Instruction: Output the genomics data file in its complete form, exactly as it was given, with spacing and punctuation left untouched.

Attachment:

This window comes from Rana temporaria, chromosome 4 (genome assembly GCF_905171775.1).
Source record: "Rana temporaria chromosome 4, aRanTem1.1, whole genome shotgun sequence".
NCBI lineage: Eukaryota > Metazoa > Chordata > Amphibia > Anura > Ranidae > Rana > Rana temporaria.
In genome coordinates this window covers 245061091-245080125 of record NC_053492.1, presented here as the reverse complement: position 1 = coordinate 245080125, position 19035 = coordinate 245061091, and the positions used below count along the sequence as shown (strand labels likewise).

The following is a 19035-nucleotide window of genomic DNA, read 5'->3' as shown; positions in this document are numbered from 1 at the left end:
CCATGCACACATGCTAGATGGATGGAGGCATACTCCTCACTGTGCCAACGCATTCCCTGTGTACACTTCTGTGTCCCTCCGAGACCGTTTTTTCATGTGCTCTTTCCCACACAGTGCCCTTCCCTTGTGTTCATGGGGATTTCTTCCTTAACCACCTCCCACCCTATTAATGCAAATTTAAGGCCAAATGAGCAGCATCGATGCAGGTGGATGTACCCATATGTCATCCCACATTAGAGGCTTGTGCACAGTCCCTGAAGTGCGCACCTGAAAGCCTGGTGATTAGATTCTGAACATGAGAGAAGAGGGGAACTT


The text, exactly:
This window comes from Rana temporaria, chromosome 4 (genome assembly GCF_905171775.1).
Source record: "Rana temporaria chromosome 4, aRanTem1.1, whole genome shotgun sequence".
NCBI lineage: Eukaryota > Metazoa > Chordata > Amphibia > Anura > Ranidae > Rana > Rana temporaria.
In genome coordinates this window covers 245061091-245080125 of record NC_053492.1, presented here as the reverse complement: position 1 = coordinate 245080125, position 19035 = coordinate 245061091, and the positions used below count along the sequence as shown (strand labels likewise).

The following is a 19035-nucleotide window of genomic DNA, read 5'->3' as shown; positions in this document are numbered from 1 at the left end:
CCATGCACACATGCTAGATGGATGGAGGCATACTCCTCACTGTGCCAACGCATTCCCTGTGTACACTTCTGTGTCCCTCCGAGACCGTTTTTTCATGTGCTCTTTCCCACACAGTGCCCTTCCCTTGTGTTCATGGGGATTTCTTCCTTAACCACCTCCCACCCTATTAATGCAAATTTAAGGCCAAATGAGCAGCATCGATGCAGGTGGATGTACCCATATGTCATCCCACATTAGAGGCTTGTGCACAGTCCCTGAAGTGCGCACCTGAAAGCCTGGTGATTAGATTCTGAACATGAGAGAAGAGGGGAACTT